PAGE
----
After Stephen’s funeral and memorial today, I had the long, quiet drive home alone in the dark to think. Upon reflection of this morning’s chilly mourning, the following words filled my heart and brought me a modicum of peace…I know Stephen is home. And in time, we will see him again.


Stephen’s Goodbye

widow’s weeds
of grey and tears
glide quietly through the crowd of somber faces
weeping silently for vanished years

of tea and coffee
of crooked smiles
of grass and sky
of embraces
of growing old
as so many do
and some may not

grief etched deep
sleep lost
and ache more plentiful than clouds
heaped on empty bellies
and broken souls

Angels weep soft tears of their own sorrow upon
wife, mother, father, sister, brother, family, friends
and icy wind rips the unspoken scream
from dashed hearts

resounding across the empty sky
with a whispered wail
tempered only by the final sound

of God’s soft breath on chimes
carrying him home
on a single sweet tone

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Adjust this!

September 16th, 2009 by Karen

Ok, it’s not that I fear change, so much as I’m stubborn. My mother will back me up with this one, I’m sure. If I find a way that something works for me, then it will take a lot of convincing for me to change my ways. Now, this doesn’t really apply to work concepts, since I love to check out new techniques and apps and such, but more to my everyday living.

When we go out to eat, I tend to get the same meal repeatedly. When I go to the grocery store, I always make the same path through the store…if I don’t, I always forget something. I have a morning ritual and an evening ritual. If those get interrupted (like by hubby shouting from downstairs for me to get up 30 minutes before my alarm has gone off), the rest of my morning is spent getting back on track with varying degrees of success.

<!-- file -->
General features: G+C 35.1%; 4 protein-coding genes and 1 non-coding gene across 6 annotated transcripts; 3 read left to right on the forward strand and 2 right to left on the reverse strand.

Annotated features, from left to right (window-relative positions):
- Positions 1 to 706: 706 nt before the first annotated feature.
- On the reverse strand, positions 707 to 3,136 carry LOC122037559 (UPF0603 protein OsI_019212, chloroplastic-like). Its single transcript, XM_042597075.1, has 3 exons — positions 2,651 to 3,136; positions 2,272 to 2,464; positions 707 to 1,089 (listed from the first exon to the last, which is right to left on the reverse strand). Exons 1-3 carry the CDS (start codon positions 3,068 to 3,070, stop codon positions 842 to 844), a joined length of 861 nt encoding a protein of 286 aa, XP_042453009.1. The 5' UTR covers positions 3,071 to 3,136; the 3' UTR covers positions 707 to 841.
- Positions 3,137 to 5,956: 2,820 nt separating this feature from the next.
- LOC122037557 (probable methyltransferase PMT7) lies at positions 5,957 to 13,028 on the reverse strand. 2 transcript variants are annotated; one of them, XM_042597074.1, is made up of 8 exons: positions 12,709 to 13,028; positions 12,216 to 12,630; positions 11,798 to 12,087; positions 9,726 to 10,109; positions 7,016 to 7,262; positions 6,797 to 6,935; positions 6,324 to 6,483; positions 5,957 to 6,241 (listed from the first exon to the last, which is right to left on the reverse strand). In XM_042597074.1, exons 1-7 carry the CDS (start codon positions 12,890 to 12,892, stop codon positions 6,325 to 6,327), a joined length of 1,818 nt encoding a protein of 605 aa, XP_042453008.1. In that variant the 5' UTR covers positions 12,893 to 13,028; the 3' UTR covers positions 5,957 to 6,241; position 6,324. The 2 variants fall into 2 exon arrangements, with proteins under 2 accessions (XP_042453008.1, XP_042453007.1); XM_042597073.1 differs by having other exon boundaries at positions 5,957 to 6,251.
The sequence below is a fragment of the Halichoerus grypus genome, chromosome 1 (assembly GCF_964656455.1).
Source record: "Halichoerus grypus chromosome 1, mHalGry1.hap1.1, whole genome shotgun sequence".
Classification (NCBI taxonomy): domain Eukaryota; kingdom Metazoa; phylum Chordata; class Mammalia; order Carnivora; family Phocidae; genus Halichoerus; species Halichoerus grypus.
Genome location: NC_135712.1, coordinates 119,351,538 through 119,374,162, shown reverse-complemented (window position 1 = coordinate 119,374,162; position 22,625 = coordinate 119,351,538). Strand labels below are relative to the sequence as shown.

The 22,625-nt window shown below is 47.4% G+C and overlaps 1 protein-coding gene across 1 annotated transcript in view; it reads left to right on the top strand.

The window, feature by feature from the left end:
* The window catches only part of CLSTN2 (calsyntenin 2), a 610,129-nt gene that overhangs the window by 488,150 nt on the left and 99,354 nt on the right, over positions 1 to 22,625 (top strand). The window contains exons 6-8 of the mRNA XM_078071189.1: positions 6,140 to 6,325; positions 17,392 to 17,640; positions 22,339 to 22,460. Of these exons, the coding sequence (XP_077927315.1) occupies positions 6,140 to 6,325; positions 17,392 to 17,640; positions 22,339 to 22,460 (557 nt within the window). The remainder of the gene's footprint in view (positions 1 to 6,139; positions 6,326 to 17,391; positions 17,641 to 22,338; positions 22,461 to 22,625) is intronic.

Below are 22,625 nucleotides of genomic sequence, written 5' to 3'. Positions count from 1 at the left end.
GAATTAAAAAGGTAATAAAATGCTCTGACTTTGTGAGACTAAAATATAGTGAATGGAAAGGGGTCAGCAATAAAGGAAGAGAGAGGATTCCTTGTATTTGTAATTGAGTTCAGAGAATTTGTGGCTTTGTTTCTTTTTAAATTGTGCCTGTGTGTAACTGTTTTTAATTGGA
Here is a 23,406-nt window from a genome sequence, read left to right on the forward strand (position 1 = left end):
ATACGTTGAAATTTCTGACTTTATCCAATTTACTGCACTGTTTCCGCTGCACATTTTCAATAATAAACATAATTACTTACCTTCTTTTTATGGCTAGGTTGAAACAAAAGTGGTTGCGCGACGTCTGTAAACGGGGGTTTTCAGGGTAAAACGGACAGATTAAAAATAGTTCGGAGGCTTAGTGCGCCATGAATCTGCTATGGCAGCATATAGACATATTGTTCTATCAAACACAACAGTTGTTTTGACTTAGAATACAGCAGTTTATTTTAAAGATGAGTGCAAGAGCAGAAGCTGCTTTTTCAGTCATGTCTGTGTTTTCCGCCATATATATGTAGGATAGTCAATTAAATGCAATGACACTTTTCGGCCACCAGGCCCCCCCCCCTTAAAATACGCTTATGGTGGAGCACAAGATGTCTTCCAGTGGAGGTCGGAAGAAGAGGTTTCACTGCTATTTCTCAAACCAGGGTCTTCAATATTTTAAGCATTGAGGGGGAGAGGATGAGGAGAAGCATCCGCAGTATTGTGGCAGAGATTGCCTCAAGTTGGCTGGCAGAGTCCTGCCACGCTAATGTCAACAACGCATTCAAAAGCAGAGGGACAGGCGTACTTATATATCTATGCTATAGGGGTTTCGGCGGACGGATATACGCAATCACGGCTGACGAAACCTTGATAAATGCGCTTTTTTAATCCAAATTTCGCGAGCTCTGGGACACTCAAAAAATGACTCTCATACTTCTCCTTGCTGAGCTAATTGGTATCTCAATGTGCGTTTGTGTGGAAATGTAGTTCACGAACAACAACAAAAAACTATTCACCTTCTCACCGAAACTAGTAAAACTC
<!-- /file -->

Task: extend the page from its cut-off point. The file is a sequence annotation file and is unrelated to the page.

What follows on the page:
When we moved here, I had a difficult time adjusting. It’s not my home, it’s unfamiliar, and filled with people that my hubby knows and I do not. People who greet me in the store by my first name when I have no clue who they are and tell me “Oh, tell your hubby I said hi.” Five years we have been here and if I were to count the people I knew well enough to call to go out for coffee, I wouldn’t run out of fingers. I haven’t adjusted to living here.

Recently, my youngest started school. This means that for nearly seven hours a day, I can work basically uninterrupted. I’m having to adjust to it and it’s been more difficult than I anticipated. There are times when I get a ton of work done and it’s only 11am and I’m suddenly stymied as to what to do with myself. I’m going through to-do lists like they are going out of style.

I’m liking the results, but it’s disconcerting to actually be able to crawl into bed at 10pm, long before I used to go to bed and be able to say “hey, I got all the housework done today.”

I’m sure, eventually, I’ll adjust.

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April 15th

April 15th, 2009 by Karen